Comfort for the Carolinas

Comfort for the Carolinas

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When Hurricane Matthew veered off its predicted course and inundated North and South Carolina, it left some cities literally underwater. But Mercy Chefs was already in position, ready to go wherever they were needed.

Mercy Chefs, founded by Chef Gary and Ann LeBlanc, is a ministry focused on providing victims of disasters, first responders, and volunteers with freshly made, restaurant-quality “comfort foods.” As Chef John Stout says, “The gospel to a hungry person is a plate of food.” 

Stout, an Assemblies of God U.S. missionary through Missionary Church Planters and Developers, is the managing chef for the Dallas unit of Mercy Chefs. “We were positioned to head into Florida, but when the hurricane went inland instead, we changed our plans.” 

For the first four days following the departure of Hurricane Matthew, Stout, his team, and their fully stocked Mercy Chef trailer/kitchen served up more than 16,000 meals to first responders and victims in Beaufort, South Carolina. Then news came in concerning the desperate need in North Carolina — specifically, Lumberton.

“As the relief effort was winding down in South Carolina, we were preparing for the disaster after the disaster in North Carolina,” Stout says. “The hurricane pushes water inland, up the rivers, and then with the heavy rain also coming down inland and draining down . . . the rivers swell even more.” In the case of Lumberton, the Lumber River flood stage is 13 feet — following the hurricane rains, the river exceeded the record crest of 20 feet by nearly four feet!

Stout and his team set up on high ground just outside of Lumberton, which has made national headlines as a city submerged by the flooding. Coupled with being located in Robeson County, one of the poorest counties in North Carolina, where the median household income is just $30,581, the location was where Mercy Chefs and Stout needed to be.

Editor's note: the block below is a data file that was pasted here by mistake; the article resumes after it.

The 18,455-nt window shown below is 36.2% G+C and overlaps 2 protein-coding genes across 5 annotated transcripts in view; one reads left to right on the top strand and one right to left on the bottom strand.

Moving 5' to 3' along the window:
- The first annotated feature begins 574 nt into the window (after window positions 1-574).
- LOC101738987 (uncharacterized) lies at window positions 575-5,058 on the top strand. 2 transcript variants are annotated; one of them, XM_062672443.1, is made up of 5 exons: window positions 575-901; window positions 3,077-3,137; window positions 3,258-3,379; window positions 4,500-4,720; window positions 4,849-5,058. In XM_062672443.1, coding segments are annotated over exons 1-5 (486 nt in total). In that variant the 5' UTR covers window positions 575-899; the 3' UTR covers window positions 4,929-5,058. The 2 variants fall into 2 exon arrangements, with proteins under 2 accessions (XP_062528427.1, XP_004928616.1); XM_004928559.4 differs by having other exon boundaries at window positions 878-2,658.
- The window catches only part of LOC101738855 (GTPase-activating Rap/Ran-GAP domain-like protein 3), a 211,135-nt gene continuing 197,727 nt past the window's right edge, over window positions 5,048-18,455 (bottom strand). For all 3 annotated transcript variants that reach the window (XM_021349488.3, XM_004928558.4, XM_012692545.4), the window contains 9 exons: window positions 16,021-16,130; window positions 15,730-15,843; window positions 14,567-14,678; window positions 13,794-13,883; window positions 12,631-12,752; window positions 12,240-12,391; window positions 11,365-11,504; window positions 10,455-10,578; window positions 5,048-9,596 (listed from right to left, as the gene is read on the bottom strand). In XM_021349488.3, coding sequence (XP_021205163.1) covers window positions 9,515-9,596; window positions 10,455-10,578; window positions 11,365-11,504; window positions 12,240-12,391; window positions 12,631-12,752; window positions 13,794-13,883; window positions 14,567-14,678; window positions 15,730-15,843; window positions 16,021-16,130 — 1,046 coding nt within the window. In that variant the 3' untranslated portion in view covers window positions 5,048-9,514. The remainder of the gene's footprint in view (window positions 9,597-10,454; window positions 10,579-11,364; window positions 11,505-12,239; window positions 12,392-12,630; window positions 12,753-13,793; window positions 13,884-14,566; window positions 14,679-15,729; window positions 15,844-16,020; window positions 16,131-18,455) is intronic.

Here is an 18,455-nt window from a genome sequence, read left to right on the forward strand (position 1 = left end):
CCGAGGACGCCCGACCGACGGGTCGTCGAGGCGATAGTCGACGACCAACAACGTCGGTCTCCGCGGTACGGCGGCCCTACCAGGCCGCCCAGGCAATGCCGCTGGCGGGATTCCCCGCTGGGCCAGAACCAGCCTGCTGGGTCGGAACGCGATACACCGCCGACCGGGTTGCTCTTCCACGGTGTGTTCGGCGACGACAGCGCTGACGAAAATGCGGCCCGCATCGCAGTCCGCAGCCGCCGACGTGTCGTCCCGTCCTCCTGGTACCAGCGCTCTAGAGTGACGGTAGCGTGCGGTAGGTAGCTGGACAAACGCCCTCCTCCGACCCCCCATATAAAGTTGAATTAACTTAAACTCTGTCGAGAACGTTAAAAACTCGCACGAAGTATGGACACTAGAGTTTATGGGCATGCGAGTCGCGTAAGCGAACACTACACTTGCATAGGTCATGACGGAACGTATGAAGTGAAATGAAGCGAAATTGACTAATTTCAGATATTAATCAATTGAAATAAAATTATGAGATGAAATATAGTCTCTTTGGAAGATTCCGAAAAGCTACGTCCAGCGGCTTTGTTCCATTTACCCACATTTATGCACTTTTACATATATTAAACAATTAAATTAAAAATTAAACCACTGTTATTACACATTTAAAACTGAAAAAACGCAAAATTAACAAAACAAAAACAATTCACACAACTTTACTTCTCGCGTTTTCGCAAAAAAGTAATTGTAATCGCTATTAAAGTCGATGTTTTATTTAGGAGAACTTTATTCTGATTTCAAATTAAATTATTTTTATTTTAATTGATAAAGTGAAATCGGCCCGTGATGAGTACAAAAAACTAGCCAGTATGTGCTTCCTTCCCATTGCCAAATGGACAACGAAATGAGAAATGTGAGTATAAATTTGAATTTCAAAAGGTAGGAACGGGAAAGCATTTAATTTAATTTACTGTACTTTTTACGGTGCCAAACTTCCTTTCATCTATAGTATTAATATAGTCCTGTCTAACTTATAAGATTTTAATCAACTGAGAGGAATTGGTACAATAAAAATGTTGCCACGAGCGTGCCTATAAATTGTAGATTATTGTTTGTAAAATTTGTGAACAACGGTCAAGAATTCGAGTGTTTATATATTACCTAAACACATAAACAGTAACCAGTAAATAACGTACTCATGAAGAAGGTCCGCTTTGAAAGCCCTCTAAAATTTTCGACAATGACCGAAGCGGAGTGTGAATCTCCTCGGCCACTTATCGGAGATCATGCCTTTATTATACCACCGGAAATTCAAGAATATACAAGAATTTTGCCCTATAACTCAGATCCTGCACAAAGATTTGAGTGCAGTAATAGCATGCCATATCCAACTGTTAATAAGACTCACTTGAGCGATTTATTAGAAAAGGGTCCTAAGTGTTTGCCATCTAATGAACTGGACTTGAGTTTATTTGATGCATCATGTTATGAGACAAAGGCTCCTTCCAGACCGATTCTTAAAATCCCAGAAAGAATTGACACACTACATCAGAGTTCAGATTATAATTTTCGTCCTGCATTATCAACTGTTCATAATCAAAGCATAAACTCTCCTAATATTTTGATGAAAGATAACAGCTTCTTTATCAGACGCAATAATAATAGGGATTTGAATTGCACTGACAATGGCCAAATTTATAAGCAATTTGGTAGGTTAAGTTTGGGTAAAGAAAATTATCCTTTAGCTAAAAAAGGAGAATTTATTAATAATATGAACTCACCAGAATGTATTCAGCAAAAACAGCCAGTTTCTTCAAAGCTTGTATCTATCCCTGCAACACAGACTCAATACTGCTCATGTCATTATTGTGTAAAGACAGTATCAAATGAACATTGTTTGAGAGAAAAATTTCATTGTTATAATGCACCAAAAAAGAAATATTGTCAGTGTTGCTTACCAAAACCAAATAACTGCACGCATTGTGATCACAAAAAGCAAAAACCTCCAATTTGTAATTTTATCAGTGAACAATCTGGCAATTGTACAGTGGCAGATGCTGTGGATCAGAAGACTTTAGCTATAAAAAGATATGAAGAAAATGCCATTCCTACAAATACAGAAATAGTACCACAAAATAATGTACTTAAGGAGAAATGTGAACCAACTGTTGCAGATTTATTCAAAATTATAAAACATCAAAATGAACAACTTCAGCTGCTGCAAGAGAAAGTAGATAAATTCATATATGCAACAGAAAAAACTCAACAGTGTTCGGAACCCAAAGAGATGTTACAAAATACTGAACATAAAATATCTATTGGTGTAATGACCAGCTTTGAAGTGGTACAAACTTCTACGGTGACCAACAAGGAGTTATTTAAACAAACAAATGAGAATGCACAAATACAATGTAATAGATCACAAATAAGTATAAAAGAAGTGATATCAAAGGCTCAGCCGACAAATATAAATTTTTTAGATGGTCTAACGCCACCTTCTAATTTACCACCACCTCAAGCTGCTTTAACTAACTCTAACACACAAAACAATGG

Over the next five days, Stout and his team would make, handout, and deliver 1,600 meals a day. As the community’s utilities and water treatment areas were knocked out by the flooding, Stout says Mercy Chefs provided a water purification unit that produced 300 gallons of clean water an hour. “Mercy Chefs has donated the purification units in our overseas ministries, such as in Haiti, but never before domestically,” Stout says. “We’re working to raise the money to provide one for Robeson County, but they cost $14,000.” 

Although a meal may not readily appear like “a gospel message” to outside observers, Stout assures that a hot, comforting meal to a first responder who’s been living on MREs for a week or to victims who’ve missed numerous meals or simply are in need of an expression of love, hope, and normalcy are gateways to conversation and prayer. 

“When we handout or deliver meals, we take time to converse with people, maybe wrap an arm around them — let them know we’re here because we care and Jesus cares about them,” Stout says. “Then we simply ask, ‘how can I pray with you today?’" 

The responses to this kind of care are almost always ones of thankfulness and an openness to prayer.

Darlene Robison, senior director of Missionary Church Planters and Developers, believes in what Stout and his team are doing. “I think people can sense that John is motivated by God’s love,” she says.

“When someone gets that hot meal for the first time, you’d think you just handed them a ticket to Ruth’s Chris Steakhouse,” says Stout, who has made and served nearly 200,000 meals this year. “The expression on their faces and look in their eyes say it all.”

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